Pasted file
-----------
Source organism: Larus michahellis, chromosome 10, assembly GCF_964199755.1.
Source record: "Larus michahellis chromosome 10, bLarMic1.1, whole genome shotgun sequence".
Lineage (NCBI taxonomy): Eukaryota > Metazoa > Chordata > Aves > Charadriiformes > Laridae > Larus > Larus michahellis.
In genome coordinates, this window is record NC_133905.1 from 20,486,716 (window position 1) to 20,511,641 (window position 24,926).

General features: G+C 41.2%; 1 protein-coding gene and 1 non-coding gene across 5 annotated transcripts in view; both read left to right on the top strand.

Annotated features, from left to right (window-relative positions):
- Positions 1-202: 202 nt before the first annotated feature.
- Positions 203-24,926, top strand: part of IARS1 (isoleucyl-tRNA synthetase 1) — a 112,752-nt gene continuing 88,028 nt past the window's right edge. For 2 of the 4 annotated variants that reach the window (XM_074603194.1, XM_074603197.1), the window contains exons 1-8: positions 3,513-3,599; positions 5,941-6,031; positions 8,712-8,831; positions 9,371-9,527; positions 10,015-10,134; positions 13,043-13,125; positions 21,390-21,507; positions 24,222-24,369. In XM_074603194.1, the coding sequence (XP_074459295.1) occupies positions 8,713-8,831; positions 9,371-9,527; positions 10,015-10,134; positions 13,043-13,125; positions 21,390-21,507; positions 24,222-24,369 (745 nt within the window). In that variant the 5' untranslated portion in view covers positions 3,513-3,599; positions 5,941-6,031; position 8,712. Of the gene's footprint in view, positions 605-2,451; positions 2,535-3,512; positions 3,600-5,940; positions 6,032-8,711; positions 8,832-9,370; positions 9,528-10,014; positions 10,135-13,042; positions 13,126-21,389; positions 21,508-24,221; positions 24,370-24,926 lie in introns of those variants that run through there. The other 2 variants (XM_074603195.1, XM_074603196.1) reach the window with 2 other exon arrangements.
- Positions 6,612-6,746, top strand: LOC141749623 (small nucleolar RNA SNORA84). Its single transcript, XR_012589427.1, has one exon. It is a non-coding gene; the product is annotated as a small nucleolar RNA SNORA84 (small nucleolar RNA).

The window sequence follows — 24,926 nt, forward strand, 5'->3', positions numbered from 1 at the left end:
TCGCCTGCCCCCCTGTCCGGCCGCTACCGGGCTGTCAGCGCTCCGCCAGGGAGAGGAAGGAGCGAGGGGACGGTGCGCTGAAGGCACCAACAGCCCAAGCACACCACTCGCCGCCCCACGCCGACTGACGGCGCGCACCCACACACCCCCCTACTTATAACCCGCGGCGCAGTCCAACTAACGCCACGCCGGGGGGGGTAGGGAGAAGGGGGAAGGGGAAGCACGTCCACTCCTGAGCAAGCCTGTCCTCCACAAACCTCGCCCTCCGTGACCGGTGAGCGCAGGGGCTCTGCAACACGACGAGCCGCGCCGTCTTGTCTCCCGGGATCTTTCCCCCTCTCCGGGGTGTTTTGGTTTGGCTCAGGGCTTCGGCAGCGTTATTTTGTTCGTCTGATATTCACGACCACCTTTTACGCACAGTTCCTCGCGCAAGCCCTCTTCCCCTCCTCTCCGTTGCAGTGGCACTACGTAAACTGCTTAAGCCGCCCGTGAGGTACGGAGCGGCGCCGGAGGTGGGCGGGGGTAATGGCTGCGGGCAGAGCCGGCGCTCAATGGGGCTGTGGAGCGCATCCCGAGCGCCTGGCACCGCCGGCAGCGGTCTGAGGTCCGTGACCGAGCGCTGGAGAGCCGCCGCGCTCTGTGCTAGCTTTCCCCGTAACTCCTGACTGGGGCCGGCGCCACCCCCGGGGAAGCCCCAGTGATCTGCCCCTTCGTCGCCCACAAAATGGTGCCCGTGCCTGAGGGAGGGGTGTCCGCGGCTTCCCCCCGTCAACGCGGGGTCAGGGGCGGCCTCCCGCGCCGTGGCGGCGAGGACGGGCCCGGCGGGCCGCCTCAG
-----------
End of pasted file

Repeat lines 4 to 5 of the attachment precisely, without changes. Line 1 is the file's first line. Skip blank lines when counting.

In genome coordinates, this window is record NC_133905.1 from 20,486,716 (window position 1) to 20,511,641 (window position 24,926).

General features: G+C 41.2%; 1 protein-coding gene and 1 non-coding gene across 5 annotated transcripts in view; both read left to right on the top strand.